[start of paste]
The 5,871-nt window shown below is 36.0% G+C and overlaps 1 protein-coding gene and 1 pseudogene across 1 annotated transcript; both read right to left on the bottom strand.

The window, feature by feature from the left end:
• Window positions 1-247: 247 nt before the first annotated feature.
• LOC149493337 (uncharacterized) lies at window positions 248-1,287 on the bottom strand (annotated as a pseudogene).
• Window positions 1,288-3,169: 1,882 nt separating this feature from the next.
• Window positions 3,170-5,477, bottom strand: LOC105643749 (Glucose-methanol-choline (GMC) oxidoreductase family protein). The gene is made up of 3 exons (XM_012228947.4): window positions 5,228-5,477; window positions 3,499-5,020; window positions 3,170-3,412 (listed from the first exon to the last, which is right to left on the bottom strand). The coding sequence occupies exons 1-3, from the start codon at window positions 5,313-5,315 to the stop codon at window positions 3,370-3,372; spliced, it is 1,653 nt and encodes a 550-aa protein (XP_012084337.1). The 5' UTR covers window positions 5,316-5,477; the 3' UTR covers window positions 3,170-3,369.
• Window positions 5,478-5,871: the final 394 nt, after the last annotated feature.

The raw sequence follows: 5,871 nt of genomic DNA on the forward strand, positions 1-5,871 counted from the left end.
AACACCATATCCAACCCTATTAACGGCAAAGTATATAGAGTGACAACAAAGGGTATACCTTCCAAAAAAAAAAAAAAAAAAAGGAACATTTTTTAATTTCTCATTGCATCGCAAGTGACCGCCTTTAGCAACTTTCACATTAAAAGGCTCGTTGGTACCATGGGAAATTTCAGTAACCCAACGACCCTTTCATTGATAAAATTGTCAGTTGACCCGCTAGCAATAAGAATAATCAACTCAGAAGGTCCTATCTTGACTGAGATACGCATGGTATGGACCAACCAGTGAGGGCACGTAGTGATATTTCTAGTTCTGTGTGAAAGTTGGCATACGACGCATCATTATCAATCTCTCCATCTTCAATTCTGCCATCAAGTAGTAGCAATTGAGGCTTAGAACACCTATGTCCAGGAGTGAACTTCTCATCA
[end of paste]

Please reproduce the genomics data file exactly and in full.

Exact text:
The 5,871-nt window shown below is 36.0% G+C and overlaps 1 protein-coding gene and 1 pseudogene across 1 annotated transcript; both read right to left on the bottom strand.

The window, feature by feature from the left end:
• Window positions 1-247: 247 nt before the first annotated feature.
• LOC149493337 (uncharacterized) lies at window positions 248-1,287 on the bottom strand (annotated as a pseudogene).
• Window positions 1,288-3,169: 1,882 nt separating this feature from the next.
• Window positions 3,170-5,477, bottom strand: LOC105643749 (Glucose-methanol-choline (GMC) oxidoreductase family protein). The gene is made up of 3 exons (XM_012228947.4): window positions 5,228-5,477; window positions 3,499-5,020; window positions 3,170-3,412 (listed from the first exon to the last, which is right to left on the bottom strand). The coding sequence occupies exons 1-3, from the start codon at window positions 5,313-5,315 to the stop codon at window positions 3,370-3,372; spliced, it is 1,653 nt and encodes a 550-aa protein (XP_012084337.1). The 5' UTR covers window positions 5,316-5,477; the 3' UTR covers window positions 3,170-3,369.
• Window positions 5,478-5,871: the final 394 nt, after the last annotated feature.

The raw sequence follows: 5,871 nt of genomic DNA on the forward strand, positions 1-5,871 counted from the left end.
AACACCATATCCAACCCTATTAACGGCAAAGTATATAGAGTGACAACAAAGGGTATACCTTCCAAAAAAAAAAAAAAAAAAAGGAACATTTTTTAATTTCTCATTGCATCGCAAGTGACCGCCTTTAGCAACTTTCACATTAAAAGGCTCGTTGGTACCATGGGAAATTTCAGTAACCCAACGACCCTTTCATTGATAAAATTGTCAGTTGACCCGCTAGCAATAAGAATAATCAACTCAGAAGGTCCTATCTTGACTGAGATACGCATGGTATGGACCAACCAGTGAGGGCACGTAGTGATATTTCTAGTTCTGTGTGAAAGTTGGCATACGACGCATCATTATCAATCTCTCCATCTTCAATTCTGCCATCAAGTAGTAGCAATTGAGGCTTAGAACACCTATGTCCAGGAGTGAACTTCTCATCA